ADVERTISEMENT
ADVERTISEMENT
some text
Tom Kilgore, CEO of the Tennessee Valley Authority

TVA President and CEO Tom Kilgore told Chattanooga area engineers Thursday that sooner or later nuclear operators will be able to mine fuel to make electricity from their own spent fuel wastes.

"I'll make a prediction," he said to a questioner who asked about spent fuel recycling. "One of these days we'll go out there and start mining those dry casks," he said of the Tennessee Valley Authority's onsite storage areas for used and highly radioactive nuclear waste.

"France does it now. We just don't have the political will to do it," Kilgore said.

Kilgore was the keynote speaker at the Chattanooga Engineers Week 2012 banquet, and his primary message was to explain "why we still need nuclear power."

Kilgore said nuclear power is debated a lot, especially after the Fukushima Dai-ichi triple meltdowns in the wake of a 9.0 earthquake and tsunami in Japan last March. But the answer of why nuclear power still is important is in its lower cost to operate.

"We build nuclear to keep your rates down. The best economic tool we have - and we are in the economic development business - is to keep rates low," Kilgore said.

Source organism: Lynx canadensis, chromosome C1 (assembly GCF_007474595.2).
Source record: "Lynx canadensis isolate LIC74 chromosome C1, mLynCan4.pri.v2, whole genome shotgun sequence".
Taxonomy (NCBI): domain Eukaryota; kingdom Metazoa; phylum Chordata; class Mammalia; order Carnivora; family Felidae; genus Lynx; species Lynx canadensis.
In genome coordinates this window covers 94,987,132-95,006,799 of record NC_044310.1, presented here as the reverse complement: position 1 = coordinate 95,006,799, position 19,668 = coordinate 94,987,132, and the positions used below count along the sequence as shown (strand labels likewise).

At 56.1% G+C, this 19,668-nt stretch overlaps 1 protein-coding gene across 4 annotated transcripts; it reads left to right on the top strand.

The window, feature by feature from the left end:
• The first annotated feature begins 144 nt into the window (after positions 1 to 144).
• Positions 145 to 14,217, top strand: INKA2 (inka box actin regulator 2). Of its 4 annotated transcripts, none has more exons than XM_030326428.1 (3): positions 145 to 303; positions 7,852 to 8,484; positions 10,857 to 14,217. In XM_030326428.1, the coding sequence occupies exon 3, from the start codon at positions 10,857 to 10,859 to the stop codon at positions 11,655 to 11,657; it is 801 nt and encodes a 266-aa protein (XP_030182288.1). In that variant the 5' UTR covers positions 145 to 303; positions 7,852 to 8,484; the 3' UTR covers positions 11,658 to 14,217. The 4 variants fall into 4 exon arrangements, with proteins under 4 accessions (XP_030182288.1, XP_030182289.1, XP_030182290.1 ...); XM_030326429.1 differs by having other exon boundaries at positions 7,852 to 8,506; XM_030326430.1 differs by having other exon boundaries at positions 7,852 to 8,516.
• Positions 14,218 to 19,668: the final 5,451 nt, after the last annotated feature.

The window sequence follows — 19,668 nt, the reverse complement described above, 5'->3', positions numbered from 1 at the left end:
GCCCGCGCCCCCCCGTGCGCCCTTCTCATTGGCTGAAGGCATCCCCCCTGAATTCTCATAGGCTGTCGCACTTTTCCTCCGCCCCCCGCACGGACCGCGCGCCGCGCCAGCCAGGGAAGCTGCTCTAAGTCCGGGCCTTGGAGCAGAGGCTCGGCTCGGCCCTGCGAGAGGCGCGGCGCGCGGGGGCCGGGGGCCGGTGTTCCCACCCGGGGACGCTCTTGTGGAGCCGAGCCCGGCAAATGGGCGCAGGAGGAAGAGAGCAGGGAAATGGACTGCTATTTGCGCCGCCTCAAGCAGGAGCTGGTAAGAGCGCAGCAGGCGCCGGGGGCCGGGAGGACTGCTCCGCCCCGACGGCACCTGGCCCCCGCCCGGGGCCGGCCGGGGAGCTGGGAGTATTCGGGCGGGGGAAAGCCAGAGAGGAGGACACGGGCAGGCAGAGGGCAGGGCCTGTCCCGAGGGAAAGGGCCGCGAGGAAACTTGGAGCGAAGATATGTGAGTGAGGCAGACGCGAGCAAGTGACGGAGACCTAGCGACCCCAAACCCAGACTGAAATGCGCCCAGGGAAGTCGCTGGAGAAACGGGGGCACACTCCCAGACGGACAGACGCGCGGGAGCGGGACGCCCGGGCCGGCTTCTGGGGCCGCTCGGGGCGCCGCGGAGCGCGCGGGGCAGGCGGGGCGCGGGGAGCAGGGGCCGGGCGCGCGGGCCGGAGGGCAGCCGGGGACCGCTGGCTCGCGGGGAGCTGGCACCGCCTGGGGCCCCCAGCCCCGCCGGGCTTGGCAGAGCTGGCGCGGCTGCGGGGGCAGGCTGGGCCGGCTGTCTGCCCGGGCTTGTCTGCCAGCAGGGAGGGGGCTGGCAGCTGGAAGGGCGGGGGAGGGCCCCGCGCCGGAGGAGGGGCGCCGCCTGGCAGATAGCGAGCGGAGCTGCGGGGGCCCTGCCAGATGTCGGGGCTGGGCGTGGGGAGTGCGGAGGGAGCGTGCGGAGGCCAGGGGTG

One man told Kilgore he had read news of Watts Bar nuclear safety problems and news of TVA's financial struggle to creatively finance the Bellefonte Nuclear Plant's completion with the John Sevier combined-cycle gas plant's sale and lease back. "How can I be assured that TVA is taking care of these safety problems?" he asked.

Kilgore said he was heartened by the creative financial effort because TVA has a congressionally imposed credit limit that doesn't consider its real credit history or ability to pay.

And he said he was pleased with the decision of Mike Skaggs, TVA's nuclear chief, to call a work "stand down" to get workers' attention at Watts Bar. That action came when contract workers there removed a part from the operating reactor rather than from the unfinished reactor where they were supposed to be working.

The mistake was caught quickly, and there were no injuries or public endangerment, TVA has said. The problem was one of management, and the management team stopped work to get control and fix the problem, he said.

ADVERTISEMENT
ADVERTISEMENT
ADVERTISEMENT
ADVERTISEMENT